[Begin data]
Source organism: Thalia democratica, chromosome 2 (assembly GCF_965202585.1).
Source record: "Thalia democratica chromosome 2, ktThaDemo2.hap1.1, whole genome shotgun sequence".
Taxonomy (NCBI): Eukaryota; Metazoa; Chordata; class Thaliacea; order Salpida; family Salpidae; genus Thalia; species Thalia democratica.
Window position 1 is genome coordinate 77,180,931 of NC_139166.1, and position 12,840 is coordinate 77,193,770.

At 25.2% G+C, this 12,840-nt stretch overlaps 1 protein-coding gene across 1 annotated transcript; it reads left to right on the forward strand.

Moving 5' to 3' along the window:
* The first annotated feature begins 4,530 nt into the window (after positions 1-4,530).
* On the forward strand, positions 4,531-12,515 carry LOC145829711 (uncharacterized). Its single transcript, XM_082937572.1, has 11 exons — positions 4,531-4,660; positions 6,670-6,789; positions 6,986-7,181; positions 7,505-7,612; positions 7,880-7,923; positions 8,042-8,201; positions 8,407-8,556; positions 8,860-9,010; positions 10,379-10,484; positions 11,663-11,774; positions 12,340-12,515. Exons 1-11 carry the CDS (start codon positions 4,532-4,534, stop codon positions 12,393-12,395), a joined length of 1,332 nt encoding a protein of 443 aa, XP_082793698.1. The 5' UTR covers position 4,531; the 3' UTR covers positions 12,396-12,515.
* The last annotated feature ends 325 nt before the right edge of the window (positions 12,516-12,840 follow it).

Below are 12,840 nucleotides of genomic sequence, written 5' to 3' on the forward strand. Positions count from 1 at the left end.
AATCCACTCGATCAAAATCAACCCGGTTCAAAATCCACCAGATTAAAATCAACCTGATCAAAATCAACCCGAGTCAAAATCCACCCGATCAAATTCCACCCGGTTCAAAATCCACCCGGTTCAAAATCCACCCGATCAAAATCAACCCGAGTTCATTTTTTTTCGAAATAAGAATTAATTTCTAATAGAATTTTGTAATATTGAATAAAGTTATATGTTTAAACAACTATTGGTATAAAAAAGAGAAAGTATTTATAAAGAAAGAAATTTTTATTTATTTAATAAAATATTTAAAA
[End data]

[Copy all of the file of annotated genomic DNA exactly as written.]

Source organism: Thalia democratica, chromosome 2 (assembly GCF_965202585.1).
Source record: "Thalia democratica chromosome 2, ktThaDemo2.hap1.1, whole genome shotgun sequence".
Taxonomy (NCBI): Eukaryota; Metazoa; Chordata; class Thaliacea; order Salpida; family Salpidae; genus Thalia; species Thalia democratica.
Window position 1 is genome coordinate 77,180,931 of NC_139166.1, and position 12,840 is coordinate 77,193,770.

At 25.2% G+C, this 12,840-nt stretch overlaps 1 protein-coding gene across 1 annotated transcript; it reads left to right on the forward strand.

Moving 5' to 3' along the window:
* The first annotated feature begins 4,530 nt into the window (after positions 1-4,530).
* On the forward strand, positions 4,531-12,515 carry LOC145829711 (uncharacterized). Its single transcript, XM_082937572.1, has 11 exons — positions 4,531-4,660; positions 6,670-6,789; positions 6,986-7,181; positions 7,505-7,612; positions 7,880-7,923; positions 8,042-8,201; positions 8,407-8,556; positions 8,860-9,010; positions 10,379-10,484; positions 11,663-11,774; positions 12,340-12,515. Exons 1-11 carry the CDS (start codon positions 4,532-4,534, stop codon positions 12,393-12,395), a joined length of 1,332 nt encoding a protein of 443 aa, XP_082793698.1. The 5' UTR covers position 4,531; the 3' UTR covers positions 12,396-12,515.
* The last annotated feature ends 325 nt before the right edge of the window (positions 12,516-12,840 follow it).

Below are 12,840 nucleotides of genomic sequence, written 5' to 3' on the forward strand. Positions count from 1 at the left end.
AATCCACTCGATCAAAATCAACCCGGTTCAAAATCCACCAGATTAAAATCAACCTGATCAAAATCAACCCGAGTCAAAATCCACCCGATCAAATTCCACCCGGTTCAAAATCCACCCGGTTCAAAATCCACCCGATCAAAATCAACCCGAGTTCATTTTTTTTCGAAATAAGAATTAATTTCTAATAGAATTTTGTAATATTGAATAAAGTTATATGTTTAAACAACTATTGGTATAAAAAAGAGAAAGTATTTATAAAGAAAGAAATTTTTATTTATTTAATAAAATATTTAAAA